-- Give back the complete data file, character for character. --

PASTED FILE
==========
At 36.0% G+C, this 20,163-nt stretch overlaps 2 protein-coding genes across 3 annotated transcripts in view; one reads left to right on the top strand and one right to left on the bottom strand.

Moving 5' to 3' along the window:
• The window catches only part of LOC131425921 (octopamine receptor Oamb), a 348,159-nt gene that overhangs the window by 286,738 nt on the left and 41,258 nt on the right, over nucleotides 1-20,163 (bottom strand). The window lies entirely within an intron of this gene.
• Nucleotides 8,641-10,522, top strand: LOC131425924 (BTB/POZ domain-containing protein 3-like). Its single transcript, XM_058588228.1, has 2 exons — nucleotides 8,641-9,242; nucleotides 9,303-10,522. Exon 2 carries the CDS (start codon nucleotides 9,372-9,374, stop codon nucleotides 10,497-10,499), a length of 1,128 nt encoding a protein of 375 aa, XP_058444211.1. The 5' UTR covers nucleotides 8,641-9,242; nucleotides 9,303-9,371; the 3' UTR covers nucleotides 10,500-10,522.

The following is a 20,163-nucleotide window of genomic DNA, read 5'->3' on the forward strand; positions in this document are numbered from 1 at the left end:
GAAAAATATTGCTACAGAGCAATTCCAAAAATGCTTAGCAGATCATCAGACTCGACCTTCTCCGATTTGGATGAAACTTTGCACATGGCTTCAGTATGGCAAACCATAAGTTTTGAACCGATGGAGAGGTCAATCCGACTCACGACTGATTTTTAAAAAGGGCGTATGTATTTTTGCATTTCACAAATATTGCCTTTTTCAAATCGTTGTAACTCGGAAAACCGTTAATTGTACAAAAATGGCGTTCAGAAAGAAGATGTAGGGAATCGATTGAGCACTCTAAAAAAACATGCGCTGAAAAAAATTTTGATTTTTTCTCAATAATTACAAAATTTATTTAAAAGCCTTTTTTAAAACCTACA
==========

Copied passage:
At 36.0% G+C, this 20,163-nt stretch overlaps 2 protein-coding genes across 3 annotated transcripts in view; one reads left to right on the top strand and one right to left on the bottom strand.

Moving 5' to 3' along the window:
• The window catches only part of LOC131425921 (octopamine receptor Oamb), a 348,159-nt gene that overhangs the window by 286,738 nt on the left and 41,258 nt on the right, over nucleotides 1-20,163 (bottom strand). The window lies entirely within an intron of this gene.
• Nucleotides 8,641-10,522, top strand: LOC131425924 (BTB/POZ domain-containing protein 3-like). Its single transcript, XM_058588228.1, has 2 exons — nucleotides 8,641-9,242; nucleotides 9,303-10,522. Exon 2 carries the CDS (start codon nucleotides 9,372-9,374, stop codon nucleotides 10,497-10,499), a length of 1,128 nt encoding a protein of 375 aa, XP_058444211.1. The 5' UTR covers nucleotides 8,641-9,242; nucleotides 9,303-9,371; the 3' UTR covers nucleotides 10,500-10,522.

The following is a 20,163-nucleotide window of genomic DNA, read 5'->3' on the forward strand; positions in this document are numbered from 1 at the left end:
GAAAAATATTGCTACAGAGCAATTCCAAAAATGCTTAGCAGATCATCAGACTCGACCTTCTCCGATTTGGATGAAACTTTGCACATGGCTTCAGTATGGCAAACCATAAGTTTTGAACCGATGGAGAGGTCAATCCGACTCACGACTGATTTTTAAAAAGGGCGTATGTATTTTTGCATTTCACAAATATTGCCTTTTTCAAATCGTTGTAACTCGGAAAACCGTTAATTGTACAAAAATGGCGTTCAGAAAGAAGATGTAGGGAATCGATTGAGCACTCTAAAAAAACATGCGCTGAAAAAAATTTTGATTTTTTCTCAATAATTACAAAATTTATTTAAAAGCCTTTTTTAAAACCTACA